The spot is Port Hueneme, which is about 45 miles southeast of Santa Barbara, California. It is one of the only locations that works with the classic Santa Ana winds that occur usually during the Fall and very early Winter months. Santa Ana winds can be very strong offshore wind events originating from the deserts of the Southwest states as a large high pressure area sets up and follows after passing storm fronts. These winds were the driving force for the devastating fires that ravaged many counties of Southern California earlier this Fall.
Santa Ana winds tend to be warmer events exhibiting very low humidity values. Yesterday's temperature was in the low 60s, and the water was probably about 54-55 degrees F. Not as formidible as the situation you faced temperature wise, but it's an ocean launch where a breakdown could potentially send you out to sea. Fortunately the wind is not totally straight offshore, as there is a slight angle to the wind making it somewhat easier to sail back in to the launch point. Needless to say, it's best to stay fairly tight and close to the shoreline to lessen your risks to some degree. Still though, you tend to be out a ways at your outside jibe.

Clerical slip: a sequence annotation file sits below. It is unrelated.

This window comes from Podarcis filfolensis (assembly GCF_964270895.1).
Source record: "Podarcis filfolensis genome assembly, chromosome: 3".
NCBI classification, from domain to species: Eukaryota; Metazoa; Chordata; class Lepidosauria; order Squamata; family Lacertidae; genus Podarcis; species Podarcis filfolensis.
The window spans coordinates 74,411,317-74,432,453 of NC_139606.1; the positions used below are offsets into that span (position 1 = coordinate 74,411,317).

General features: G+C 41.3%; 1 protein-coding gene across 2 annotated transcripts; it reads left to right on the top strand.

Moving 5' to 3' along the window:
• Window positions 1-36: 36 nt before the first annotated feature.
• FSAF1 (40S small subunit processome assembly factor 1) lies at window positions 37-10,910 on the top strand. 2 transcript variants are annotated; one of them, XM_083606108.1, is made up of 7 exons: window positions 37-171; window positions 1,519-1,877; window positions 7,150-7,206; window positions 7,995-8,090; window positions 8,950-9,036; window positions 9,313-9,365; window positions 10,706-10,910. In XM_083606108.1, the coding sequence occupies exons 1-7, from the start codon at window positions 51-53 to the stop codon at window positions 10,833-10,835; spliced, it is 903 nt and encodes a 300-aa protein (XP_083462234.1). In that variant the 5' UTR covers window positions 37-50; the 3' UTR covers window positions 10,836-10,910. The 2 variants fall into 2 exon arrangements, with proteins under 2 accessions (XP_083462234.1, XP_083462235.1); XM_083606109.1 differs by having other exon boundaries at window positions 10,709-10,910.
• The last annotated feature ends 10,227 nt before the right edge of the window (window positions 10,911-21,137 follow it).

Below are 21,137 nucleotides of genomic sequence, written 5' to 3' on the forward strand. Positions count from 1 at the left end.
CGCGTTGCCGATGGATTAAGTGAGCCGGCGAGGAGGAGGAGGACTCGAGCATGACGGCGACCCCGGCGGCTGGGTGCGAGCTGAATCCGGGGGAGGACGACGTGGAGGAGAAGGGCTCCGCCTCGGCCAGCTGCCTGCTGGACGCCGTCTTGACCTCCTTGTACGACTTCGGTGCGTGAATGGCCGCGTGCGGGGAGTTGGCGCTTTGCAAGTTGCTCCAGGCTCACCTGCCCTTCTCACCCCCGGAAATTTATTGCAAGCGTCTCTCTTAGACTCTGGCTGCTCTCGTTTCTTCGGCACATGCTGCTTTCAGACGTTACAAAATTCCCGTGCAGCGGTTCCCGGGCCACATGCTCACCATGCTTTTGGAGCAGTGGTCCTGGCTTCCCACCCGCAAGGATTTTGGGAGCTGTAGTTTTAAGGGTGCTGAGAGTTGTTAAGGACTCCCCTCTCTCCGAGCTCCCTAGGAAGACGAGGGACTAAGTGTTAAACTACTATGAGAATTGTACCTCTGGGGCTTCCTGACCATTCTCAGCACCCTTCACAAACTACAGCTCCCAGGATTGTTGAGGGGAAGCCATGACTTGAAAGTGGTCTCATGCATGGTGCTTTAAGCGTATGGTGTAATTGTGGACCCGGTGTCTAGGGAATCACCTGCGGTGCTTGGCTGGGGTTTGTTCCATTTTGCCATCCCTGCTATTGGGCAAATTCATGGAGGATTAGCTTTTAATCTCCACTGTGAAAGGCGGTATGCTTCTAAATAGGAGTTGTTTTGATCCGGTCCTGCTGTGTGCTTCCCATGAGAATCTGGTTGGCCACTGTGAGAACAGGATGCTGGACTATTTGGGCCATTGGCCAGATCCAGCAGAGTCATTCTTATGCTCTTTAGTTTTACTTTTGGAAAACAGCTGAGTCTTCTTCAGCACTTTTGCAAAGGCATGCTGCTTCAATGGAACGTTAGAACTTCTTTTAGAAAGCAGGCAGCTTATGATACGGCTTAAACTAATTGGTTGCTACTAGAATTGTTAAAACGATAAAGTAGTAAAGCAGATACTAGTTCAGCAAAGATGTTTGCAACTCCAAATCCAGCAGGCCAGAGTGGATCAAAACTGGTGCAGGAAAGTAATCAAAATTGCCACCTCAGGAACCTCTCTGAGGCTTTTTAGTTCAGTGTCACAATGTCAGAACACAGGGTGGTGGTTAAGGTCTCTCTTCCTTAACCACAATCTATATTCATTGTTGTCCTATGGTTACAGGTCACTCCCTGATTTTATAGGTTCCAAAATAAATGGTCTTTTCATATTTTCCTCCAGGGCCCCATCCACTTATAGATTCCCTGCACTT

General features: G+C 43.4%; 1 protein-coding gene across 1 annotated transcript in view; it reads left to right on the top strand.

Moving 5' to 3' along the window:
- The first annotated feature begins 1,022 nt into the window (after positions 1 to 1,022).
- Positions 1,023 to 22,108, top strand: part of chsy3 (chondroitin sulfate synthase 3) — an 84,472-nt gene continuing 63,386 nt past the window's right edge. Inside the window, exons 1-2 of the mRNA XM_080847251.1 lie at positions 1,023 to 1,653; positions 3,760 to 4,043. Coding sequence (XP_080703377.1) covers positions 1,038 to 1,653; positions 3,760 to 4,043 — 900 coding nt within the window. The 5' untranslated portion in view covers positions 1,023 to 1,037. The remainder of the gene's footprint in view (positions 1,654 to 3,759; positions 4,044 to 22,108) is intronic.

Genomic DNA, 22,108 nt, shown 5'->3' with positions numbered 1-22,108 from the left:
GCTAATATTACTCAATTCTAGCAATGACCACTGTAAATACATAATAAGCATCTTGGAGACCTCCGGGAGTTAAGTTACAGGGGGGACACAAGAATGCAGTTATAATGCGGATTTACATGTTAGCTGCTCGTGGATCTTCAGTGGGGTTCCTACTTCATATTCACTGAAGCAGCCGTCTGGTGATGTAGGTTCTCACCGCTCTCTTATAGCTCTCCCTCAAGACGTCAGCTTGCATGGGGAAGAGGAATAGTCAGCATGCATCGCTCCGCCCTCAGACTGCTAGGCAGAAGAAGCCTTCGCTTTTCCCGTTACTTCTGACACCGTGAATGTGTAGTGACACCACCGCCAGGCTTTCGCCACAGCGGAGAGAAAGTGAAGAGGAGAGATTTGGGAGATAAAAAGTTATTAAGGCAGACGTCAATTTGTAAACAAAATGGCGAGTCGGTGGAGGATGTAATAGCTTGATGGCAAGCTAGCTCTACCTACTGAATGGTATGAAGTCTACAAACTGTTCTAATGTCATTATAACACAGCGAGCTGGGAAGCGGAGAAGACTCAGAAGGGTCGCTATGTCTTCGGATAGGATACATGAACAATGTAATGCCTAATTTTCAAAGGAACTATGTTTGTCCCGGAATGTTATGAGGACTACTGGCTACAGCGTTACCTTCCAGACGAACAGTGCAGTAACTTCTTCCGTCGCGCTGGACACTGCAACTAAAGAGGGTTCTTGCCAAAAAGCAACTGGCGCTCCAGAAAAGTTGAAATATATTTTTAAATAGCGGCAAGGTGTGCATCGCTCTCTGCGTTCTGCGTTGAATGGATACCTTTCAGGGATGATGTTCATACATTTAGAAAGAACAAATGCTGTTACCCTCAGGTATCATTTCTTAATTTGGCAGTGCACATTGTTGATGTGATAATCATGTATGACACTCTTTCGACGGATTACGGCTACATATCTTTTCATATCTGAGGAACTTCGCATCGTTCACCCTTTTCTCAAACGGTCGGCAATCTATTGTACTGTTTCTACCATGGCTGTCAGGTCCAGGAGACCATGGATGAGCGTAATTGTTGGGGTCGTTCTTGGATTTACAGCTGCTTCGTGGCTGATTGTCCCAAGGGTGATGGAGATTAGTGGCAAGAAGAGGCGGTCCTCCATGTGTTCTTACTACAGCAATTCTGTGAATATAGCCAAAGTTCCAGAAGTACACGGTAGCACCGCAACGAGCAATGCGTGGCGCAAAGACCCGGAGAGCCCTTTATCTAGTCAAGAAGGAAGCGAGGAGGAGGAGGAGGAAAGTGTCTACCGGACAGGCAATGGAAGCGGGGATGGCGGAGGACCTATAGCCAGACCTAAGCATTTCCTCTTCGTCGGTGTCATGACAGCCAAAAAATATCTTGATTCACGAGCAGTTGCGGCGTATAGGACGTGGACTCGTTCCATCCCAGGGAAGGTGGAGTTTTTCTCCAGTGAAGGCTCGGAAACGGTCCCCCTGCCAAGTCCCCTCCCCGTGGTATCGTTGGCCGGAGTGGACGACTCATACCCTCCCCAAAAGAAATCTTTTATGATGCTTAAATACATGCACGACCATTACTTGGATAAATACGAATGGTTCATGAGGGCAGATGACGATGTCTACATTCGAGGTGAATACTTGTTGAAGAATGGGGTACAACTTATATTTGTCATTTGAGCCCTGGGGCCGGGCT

Many years ago, more folks would usually show up to sail Port Hueneme for Santa Ana winds, but today the numbers just don't seem to be there. However, another sailor that I know did ultimately show up after my session while I was derigging. He was hungry for some action like I was, so he elected to sail and he ultimately enjoyed a good solo session. Seems like I'm not the only crazy person out there willing to roll the dice a bit for a chance at a good time. I have to admit though, I took the extra time and effort to reverse my downhaul line because it was becoming slightly frayed, and I also checked the integrity of the tendon and retention line on my universal. One can't afford to be too foolish.